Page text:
Hoang Su Phi District in Ha Giang Province is one of Vietnam’s most remote areas and remains untouched by mass tourism. The breathtaking landscape is dominated by mountains with rice terraces and is home to 11 different ethnic minorities. The hilly terrain and countless narrow dirt trails that have connected villages for generations make Hoang Su Phi ideal for mountain biking.
The inaugural Hoang Su Phi Mountain Bike Challenge held from May 18 to May 21 was the first adventure tour of its kind in the region. Organised by the NGOs Helvetas Vietnam and its offshoot Centre for Rural Economy Development (CRED), the aim was to launch a new era of responsible tourism activities in the region as well as create direct benefits for poor local communities.
People in Hoang Su Phi are among the poorest in Vietnam which is reflected in the average household income of just VND11,500 (US$0.50) a day. The ethnic minorities are the poorest people in the district.
The trip was set up as a community-based tourism initiative. This type of tourism is managed and owned locally, and offers tourists the chance to get an authentic cultural experience as well as directly supporting the poor.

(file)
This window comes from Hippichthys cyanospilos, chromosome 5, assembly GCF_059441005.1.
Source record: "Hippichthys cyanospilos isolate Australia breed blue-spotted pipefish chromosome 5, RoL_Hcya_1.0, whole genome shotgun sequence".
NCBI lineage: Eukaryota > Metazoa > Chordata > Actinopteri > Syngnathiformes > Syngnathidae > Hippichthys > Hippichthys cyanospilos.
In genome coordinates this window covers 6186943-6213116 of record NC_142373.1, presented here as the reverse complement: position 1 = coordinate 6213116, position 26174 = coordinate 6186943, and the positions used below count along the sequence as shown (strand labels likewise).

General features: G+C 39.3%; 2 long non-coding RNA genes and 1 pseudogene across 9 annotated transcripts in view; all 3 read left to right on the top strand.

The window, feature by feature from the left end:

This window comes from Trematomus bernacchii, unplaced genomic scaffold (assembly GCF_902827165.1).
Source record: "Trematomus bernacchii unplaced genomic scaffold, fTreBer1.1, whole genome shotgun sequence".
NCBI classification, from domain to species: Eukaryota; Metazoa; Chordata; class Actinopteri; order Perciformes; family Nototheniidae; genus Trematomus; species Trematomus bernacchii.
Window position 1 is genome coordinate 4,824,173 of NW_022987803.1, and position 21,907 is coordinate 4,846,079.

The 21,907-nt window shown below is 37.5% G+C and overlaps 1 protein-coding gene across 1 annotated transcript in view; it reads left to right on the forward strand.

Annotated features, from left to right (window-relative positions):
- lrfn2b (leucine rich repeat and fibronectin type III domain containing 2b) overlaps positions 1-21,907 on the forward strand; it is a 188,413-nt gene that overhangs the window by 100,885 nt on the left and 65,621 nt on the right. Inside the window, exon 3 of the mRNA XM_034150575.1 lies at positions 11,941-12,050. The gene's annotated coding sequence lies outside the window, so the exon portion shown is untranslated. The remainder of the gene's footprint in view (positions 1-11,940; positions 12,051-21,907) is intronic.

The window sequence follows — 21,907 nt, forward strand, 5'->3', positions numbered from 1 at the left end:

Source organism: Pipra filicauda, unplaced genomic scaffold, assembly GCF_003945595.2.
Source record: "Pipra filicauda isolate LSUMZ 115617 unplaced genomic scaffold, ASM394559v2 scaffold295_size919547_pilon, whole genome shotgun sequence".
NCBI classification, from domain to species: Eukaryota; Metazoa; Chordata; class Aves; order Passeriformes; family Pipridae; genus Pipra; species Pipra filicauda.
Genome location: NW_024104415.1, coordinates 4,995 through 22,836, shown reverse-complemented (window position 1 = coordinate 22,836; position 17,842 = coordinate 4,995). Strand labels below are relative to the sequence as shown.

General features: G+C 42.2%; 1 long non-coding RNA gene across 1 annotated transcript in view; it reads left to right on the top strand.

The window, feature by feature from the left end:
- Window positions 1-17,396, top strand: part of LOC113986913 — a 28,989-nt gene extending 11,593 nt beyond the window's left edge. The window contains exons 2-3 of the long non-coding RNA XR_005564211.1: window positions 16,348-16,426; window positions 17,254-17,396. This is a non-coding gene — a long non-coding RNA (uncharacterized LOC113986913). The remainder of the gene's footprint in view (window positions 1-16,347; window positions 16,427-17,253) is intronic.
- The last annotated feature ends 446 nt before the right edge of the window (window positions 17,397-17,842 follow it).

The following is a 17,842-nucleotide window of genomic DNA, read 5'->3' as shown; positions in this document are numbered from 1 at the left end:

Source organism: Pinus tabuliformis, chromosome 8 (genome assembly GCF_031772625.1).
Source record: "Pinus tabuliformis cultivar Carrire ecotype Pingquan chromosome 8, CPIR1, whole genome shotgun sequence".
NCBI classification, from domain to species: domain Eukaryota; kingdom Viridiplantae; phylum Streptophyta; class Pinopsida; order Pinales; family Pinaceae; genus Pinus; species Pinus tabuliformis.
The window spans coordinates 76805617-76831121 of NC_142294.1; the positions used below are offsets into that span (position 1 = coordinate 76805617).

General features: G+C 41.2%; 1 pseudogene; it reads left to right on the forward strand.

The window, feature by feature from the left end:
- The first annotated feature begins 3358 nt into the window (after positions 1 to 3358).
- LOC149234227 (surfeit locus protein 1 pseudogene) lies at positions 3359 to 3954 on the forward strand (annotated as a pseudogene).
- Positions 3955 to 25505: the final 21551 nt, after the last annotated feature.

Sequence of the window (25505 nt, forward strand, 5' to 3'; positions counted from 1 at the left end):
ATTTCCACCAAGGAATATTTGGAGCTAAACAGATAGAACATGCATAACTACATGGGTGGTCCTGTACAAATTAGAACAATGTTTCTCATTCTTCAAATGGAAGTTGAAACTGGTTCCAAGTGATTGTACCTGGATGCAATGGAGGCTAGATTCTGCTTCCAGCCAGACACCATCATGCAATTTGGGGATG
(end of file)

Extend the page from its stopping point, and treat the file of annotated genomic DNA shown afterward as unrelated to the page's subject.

The NGOs preselected 22 participants from eight countries to join the tour which was designed to be suitable for both beginners and more experienced bikers. Daily biking distances ranged from 20km to 30km, mostly on dirt tracks with some sections on sealed roads. On the third day riders competed against each other in a race.
Participants slept in homestays where they ate local food sourced from nearby farms, and had encounters with local people dressed in the clothing of their respective ethnic minority group.
The cultural highlight was a Red Dzao Ceremony. A shaman spoke to ancestral spirits through the sacrificial offering of a chicken and a fire dance, an old cultural practice of the tribe.
Participants of the biking tour were able to support local communities in various ways. The tour fee was donated to a local community fund in the villages where tourists stayed overnight. On the second day participants helped villagers to build a concrete road which will improve accessibility for both locals and tourists.